On June 5, 2012, the last Transit of Venus will happen in your lifetime. Unless, of course, you plan on living until December 2117 to catch the next one. Because it is the “last chance of a lifetime,” folks are clamoring about when and how to observe it. But I’ve found that many people have even more basic questions like “What exactly is happening?” “Why should I care?” and “Won’t Hubble get the pretty pictures for us?”
First off, the event is that the planet Venus will pass directly between Earth and the Sun. For several hours, Venus will appear as a dark dot moving across the Sun’s brilliant face. The precise alignment required for such a transit happens very rarely: pairs of Venus transits are separated by eight years, with 105.5- or 121.5-year separations between pairs. The first of this current pair occurred in 2004. The 2012 transit of Venus is only the eighth since the telescope was invented in 1609.
Historically, Venus transits were very important in measuring the precise distance to the Sun. A single measurement of a transit provides the relative sizes and distances to Venus and the Sun. Multiple measurements from multiple places on Earth enable astronomers to triangulate the true distance to the Sun. In the 1700s and 1800s, no other astronomical observation could provide this measurement, and grand expeditions were funded to observe Venus transits.
Today, we have radar measurements of the distance to Venus, so transits are not the unique opportunity they once were. For Hubble, however, the 2012 transit of Venus will be a unique opportunity of a totally different dimension.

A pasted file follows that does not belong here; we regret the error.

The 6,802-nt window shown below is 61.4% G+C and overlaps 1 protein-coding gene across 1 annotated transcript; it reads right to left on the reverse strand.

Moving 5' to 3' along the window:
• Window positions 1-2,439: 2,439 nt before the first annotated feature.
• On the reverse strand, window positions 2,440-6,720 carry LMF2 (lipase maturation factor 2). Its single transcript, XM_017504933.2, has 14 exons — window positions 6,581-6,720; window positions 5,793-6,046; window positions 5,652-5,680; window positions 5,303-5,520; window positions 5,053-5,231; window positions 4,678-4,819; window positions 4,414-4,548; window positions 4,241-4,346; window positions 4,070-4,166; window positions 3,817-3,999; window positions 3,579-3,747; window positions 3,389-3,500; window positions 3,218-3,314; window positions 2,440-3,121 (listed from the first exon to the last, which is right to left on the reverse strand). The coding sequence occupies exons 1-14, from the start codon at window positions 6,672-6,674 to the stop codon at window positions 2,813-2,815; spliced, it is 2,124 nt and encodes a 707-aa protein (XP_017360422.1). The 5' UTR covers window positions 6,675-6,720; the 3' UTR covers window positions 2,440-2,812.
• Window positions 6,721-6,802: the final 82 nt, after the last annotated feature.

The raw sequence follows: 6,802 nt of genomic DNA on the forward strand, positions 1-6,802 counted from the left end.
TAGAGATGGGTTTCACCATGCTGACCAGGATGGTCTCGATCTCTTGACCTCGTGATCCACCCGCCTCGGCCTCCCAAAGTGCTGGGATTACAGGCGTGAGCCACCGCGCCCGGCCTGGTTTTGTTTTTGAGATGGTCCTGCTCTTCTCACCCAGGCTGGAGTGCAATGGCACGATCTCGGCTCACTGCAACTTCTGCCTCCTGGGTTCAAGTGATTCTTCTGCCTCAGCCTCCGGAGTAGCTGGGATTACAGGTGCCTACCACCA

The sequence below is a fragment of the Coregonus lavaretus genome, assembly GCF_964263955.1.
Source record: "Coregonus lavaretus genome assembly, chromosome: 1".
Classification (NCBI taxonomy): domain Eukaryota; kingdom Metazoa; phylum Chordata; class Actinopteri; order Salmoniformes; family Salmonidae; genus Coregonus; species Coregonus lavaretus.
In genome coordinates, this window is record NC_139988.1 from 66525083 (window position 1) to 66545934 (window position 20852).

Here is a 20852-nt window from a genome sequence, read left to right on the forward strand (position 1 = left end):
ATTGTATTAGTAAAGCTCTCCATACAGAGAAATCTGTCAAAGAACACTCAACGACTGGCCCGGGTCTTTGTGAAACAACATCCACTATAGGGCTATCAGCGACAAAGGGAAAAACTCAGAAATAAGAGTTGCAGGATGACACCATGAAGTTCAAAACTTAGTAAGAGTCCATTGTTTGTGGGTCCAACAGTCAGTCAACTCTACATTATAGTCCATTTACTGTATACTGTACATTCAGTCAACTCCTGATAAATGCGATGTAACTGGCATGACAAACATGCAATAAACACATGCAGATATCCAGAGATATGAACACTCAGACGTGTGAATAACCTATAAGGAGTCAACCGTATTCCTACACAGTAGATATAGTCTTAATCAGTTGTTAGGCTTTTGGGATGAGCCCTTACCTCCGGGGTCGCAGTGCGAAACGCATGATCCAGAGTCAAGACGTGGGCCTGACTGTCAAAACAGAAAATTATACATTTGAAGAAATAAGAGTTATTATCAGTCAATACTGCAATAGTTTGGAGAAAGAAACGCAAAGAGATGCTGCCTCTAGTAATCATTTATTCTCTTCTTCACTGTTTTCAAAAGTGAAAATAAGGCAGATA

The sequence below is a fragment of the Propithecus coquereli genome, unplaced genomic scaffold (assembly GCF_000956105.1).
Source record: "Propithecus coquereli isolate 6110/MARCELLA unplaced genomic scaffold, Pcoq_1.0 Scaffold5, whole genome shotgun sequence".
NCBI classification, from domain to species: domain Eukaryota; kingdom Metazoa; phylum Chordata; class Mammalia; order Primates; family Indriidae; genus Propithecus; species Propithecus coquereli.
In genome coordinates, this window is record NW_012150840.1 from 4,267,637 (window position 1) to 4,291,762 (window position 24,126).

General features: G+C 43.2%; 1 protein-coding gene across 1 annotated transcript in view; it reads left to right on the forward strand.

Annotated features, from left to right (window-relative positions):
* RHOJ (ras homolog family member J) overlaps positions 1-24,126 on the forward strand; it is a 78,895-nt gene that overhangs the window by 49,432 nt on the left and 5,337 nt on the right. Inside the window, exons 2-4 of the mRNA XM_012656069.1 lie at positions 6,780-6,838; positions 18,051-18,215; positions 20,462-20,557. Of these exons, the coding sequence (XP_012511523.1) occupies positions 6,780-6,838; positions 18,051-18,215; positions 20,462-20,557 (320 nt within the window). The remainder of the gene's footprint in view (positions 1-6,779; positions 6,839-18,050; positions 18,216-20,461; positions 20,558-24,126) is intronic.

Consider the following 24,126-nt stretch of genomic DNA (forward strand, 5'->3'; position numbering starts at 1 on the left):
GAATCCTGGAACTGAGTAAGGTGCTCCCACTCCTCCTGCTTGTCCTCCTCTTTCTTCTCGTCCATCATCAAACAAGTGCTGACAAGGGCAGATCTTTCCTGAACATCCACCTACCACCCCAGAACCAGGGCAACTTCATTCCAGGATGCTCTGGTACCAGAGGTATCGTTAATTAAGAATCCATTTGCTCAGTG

Exciting discoveries can be made by studying an extrasolar planet that transits in front of its star. Some of the star’s light passes through the planet’s atmosphere, and we can determine the composition of that atmosphere. The same argument applies to the transit of Venus. However, since we know the composition of Venus’ atmosphere, observing its transit can provide an invaluable calibration and substantiation of the techniques used on extrasolar planets.
But, Hubble never looks at the Sun. Our star’s dazzling light would irreparably damage the telescope’s optics. Instead, Hubble will use the Moon as a giant mirror, studying its reflected sunlight to glean information about the Venus transit. It is a difficult observation, but one that mimics some of the complexity of observing extrasolar planets.
Who would have thought that the path to searching for habitable planets in the universe would involve examining Venus in a lunar mirror?